It's an approach that could have spared Blomquist and likely thousands of others like her who feel they wasted time and money trying to find love and companionship online.Researchers of the online dating phenomenon have found a disciplined consumer strategy, rather than casual browsing, can result in success and satisfaction.Paul Oyer, a labor economist and experienced online dater, believes the key to feeling better may be feeling less.
This approach can morph people into the commodities of others' consumption. Individuals can be intensely "in love" one minute, and not at all later, simply based on appearance. This approach goes against almost everything our body, mind and the Net convinces us is real.
Often, people are in love with "being in love" not with you at all. It's good advice to ask for many photographs, so if physical attractiveness is important to you, a balanced look at someone over time and in many contexts is achieved. Don't project an illusion of a person from one image. The most pain, hurt, brokenness and distress caused online by people attempting to find the divine within each other, is a misunderstanding about the voracity of emotional online connection, and an abandonment of what true love really is.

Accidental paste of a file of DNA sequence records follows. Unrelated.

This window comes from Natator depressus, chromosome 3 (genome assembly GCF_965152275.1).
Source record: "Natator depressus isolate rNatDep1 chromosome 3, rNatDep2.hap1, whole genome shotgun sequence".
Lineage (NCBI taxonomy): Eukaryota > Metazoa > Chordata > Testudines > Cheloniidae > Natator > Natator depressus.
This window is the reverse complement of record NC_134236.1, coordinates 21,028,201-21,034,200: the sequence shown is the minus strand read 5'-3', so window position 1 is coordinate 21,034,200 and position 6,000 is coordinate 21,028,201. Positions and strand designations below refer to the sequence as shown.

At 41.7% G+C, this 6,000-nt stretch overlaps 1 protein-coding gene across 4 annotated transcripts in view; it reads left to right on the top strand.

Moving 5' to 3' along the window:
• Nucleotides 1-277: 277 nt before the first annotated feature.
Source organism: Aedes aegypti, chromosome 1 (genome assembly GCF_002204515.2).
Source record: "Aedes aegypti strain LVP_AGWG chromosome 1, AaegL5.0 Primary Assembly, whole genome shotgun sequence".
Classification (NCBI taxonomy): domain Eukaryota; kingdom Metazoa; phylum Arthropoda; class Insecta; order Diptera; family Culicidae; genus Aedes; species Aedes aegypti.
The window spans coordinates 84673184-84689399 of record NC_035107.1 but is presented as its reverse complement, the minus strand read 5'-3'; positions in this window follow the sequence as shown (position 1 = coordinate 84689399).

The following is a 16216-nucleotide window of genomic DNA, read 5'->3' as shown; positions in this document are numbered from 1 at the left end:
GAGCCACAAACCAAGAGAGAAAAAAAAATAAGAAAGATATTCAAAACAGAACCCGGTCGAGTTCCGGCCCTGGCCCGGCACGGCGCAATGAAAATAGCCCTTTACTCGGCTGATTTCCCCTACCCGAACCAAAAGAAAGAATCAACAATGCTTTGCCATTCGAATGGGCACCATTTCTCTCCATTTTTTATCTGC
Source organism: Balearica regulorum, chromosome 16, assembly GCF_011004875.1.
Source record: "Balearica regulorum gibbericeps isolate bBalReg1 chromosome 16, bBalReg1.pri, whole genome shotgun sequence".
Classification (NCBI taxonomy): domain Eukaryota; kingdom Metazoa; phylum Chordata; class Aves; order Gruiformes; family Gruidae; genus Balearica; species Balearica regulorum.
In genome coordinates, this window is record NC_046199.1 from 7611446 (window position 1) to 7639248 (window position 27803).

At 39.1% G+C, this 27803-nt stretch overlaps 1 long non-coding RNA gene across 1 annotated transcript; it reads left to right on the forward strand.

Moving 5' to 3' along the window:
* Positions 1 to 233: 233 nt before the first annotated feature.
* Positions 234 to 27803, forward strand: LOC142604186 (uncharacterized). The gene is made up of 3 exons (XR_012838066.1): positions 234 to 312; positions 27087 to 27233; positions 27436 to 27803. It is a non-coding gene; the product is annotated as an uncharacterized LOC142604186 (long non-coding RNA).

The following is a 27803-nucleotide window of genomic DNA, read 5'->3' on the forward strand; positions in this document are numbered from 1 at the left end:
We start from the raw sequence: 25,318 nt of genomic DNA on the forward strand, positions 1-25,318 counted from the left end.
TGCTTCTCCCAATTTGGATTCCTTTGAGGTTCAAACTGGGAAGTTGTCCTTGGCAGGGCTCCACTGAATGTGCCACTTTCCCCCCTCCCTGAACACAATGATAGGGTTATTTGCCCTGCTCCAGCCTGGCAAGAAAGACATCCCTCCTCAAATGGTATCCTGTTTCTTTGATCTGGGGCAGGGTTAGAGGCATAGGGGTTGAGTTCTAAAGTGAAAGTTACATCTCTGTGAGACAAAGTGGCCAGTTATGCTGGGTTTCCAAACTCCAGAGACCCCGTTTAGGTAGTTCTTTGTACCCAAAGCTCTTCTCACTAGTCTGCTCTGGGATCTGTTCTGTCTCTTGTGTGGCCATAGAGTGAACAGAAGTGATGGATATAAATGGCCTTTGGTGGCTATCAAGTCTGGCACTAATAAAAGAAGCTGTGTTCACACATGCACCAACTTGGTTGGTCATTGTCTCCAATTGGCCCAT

Robin Williams says to Matt Damon in the movie "Good Will Hunting" (Miramax, 1997), "it's not about whether you are perfect for her, or she is perfect for you..you perfect for each other? A better way is to find perfect love within, and give that unconditionally to another imperfect human being (to whom you are, or are not, at times, "attracted").
..of us are perfect." Online daters often bypass wonderful prospects of enduring love in exchange for the endless anticipation of finding a "right" person who will be perfect. Consider using the Internet as a doorway to real life and real engagement with actual human beings, sovereign and independent of your wants and needs.
Only 24 years old, she has already tried (and subsequently broken up with) JDate, Match.com, Ok Cupid and Christian Mingle.
Looking back on conversations with potential suitors and a few awkward first dates, Blomquist is uncertain about what went wrong.
She said she was frustrated by missed connections and the men who weren't all that their profile claimed they would be."I really value transparency," Blomquist said.
"I feel like the yes/no/maybe options (dating sites) give you for your profile aren't really fair."Now, she is trying to enjoy the time she has to be single to get to know herself and what she wants out of life.
Many people today are turning to the internet as a tool for finding a partner.